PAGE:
Telecom New Zealand Ltd. says business users wanting ADSL upload speeds faster than 128K bps (bits per second) are in the minority and it will continue to target the mainstream business market with rate-limited plans.
Earlier this month Telecom launched three new business-grade DSL plans, although they are all rate limited to the 128K bps upload speed. Telecom still offers the original full speed JetStream plans it rolled out in 1999 with upload speeds of up to 600K bps, but the price has remained unchanged since those plans were introduced. The price difference between the new rate-limited plans and the older full-speed plans is dramatic.
The fastest of the new plans, 2M bps download speed with a 15G-byte monthly cap, costs NZ$149.95 (US$106). The older JetStream 10,000 plan, which offers at least 2M bps download with the faster 600K bps upload speed, and includes 10G bytes of traffic per month, costs NZ$905.78 with an excess charge of 10.7 cents per megabyte.
The Commerce Commission appears to agree with Telecom that 128K bps is fast enough for business users. The Unbundled Bitstream Service (UBS) it defined last year also sets upstream speeds at a maximum of 128K bps.
Overseas, upstream speeds for business connections are typically faster than 128K bps For example, Ihug's parent company, iiNet, offers its iiBroadband2 "medium" plan in Australia with 12M bps download and 1M bps upstream speeds, with a 40G-byte monthly traffic cap, for A$70 (US$54) per month. Telecom's best DSL business plan offers 8M bps download and 600K bps upload speeds with a 30G-byte traffic cap for NZ$2,417.78 each month.
However, Telecom's head of internet and online marketing, Chris Thompson, says faster upload speeds aren't important to most business customers. "It's easy to over-estimate demand for niche products like that."
Thompson won't say whether Telecom could increase the upload speeds in the future. "We don't comment on future plans but we're targeting the plans where the market is, and currently the vast majority of new sign-ups are in this area," he says.
But several customers who have contacted Computerworld New Zealand are frustrated by the 128K bps upstream limit.
"I need to send data as well as receive it and frankly 128K bps isn't even broadband," says one engineering user who did not wish to be named. He routinely receives CAD design files on his broadband connection but cannot send them to others because of the slow upload speed.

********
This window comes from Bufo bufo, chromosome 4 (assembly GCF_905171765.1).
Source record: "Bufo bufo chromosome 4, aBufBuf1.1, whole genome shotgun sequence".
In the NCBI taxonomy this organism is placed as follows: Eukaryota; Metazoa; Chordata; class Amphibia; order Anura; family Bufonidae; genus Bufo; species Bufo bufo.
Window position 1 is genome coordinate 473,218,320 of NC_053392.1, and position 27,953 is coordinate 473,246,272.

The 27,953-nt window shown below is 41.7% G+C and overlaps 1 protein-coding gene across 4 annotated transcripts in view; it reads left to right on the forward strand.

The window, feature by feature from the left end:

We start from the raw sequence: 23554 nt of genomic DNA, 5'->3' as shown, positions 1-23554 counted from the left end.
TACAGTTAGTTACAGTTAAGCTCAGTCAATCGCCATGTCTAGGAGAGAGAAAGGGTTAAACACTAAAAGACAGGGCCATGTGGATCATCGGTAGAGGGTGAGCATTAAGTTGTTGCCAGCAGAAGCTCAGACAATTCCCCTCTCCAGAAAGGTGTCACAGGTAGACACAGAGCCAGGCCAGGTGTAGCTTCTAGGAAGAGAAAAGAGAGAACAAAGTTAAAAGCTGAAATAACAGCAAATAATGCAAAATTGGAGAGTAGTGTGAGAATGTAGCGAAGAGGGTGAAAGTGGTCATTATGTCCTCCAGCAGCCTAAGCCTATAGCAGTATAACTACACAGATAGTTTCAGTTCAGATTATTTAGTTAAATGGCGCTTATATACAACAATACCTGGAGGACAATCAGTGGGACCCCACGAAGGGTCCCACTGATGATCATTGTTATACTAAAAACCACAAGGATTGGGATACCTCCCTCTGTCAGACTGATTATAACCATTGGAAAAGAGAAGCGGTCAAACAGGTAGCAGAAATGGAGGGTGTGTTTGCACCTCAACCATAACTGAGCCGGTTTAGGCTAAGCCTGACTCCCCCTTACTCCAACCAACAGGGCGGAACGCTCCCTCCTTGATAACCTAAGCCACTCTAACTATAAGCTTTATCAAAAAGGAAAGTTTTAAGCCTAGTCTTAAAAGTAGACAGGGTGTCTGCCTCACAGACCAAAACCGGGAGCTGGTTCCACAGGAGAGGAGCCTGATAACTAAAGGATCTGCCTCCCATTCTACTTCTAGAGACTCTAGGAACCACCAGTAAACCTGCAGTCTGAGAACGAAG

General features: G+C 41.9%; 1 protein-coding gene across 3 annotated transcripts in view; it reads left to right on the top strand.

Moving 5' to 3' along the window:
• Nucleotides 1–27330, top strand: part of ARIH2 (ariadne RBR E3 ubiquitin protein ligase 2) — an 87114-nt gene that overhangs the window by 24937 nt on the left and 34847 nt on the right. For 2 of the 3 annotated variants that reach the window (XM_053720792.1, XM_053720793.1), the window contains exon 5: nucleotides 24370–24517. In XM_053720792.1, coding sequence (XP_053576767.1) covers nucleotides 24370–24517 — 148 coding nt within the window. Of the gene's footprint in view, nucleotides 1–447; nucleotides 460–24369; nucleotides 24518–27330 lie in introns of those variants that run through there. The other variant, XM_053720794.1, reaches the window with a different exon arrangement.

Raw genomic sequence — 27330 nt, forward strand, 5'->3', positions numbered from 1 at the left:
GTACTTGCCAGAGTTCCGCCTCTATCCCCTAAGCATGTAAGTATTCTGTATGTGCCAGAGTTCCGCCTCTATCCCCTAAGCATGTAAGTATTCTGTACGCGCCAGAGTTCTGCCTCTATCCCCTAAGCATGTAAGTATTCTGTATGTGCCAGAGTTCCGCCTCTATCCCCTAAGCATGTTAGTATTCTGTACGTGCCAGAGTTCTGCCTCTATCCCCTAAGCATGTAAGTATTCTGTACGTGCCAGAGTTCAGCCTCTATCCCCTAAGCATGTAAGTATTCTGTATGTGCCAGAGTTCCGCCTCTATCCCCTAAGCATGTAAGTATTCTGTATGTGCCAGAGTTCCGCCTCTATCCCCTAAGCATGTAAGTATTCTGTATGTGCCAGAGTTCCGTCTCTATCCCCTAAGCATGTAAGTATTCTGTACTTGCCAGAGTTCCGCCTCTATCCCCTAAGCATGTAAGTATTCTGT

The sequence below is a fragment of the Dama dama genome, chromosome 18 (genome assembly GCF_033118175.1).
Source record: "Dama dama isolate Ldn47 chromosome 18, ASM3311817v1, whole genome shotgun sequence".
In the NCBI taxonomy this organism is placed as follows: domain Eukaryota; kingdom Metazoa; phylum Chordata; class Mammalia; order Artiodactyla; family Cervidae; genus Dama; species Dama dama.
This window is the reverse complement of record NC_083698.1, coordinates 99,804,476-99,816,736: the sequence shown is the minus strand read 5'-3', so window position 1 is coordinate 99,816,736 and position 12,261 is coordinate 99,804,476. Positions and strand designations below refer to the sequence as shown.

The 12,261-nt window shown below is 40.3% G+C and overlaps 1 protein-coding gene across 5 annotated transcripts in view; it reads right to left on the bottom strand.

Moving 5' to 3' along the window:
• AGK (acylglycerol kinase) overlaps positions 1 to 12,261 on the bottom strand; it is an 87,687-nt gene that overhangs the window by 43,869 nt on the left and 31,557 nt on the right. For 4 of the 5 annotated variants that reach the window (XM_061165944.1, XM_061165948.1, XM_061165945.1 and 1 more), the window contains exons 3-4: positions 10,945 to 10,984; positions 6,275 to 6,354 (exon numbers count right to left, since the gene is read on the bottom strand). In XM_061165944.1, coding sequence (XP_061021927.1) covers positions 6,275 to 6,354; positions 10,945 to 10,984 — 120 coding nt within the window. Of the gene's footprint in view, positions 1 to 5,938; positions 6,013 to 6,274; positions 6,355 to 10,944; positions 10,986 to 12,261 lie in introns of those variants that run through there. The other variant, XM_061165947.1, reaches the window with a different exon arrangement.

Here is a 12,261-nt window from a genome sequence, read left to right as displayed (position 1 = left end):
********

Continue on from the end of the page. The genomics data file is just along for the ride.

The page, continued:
"I end up burning them to disk and carrying them in the next day. It just shouldn't be that hard," the engineer says.
Thompson says there is relatively little demand for such services in New Zealand.
"The growth is all at the entry level and to be honest, Telecom probably made a mistake with launching [the full speed JetStream plan] in the first place." Thompson says, adding the new business plans are targeted at the majority of New Zealand's small businesses, which need cheap, reliable internet access for email and web-surfing and not for file transfers of this type.
"If that's what they want to do they're going to want a more managed service anyway so we'd look at things like leased lines or a more high-end solution."
Another user describes the lack of movement on pricing in the past six years as "ridiculous".
"Why any business would use a DSL plan from Telecom, when for a few thousand more setup cost you could have a frame relay connection with Orcon and a 512K bps duplex dedicated pipe almost uncapped for less than NZ$1,000 per month, is beyond me".
Telecommunications Users Association chief executive Ernie Newman says the business need for greater upload speed is important. Users wanting faster uploads may be a minority, he says, but that doesn't mean their requirements should be ignored.
"Most business do have a higher download requirement than an upload but there are some that do need more. It's always going to be niche but it's a vitally important sector of the business community."
Newman says businesses like publishing or engineering would both benefit from having access to greater upload capacity and to shut them out of the gains to be made by using broadband is bad for the economy as a whole.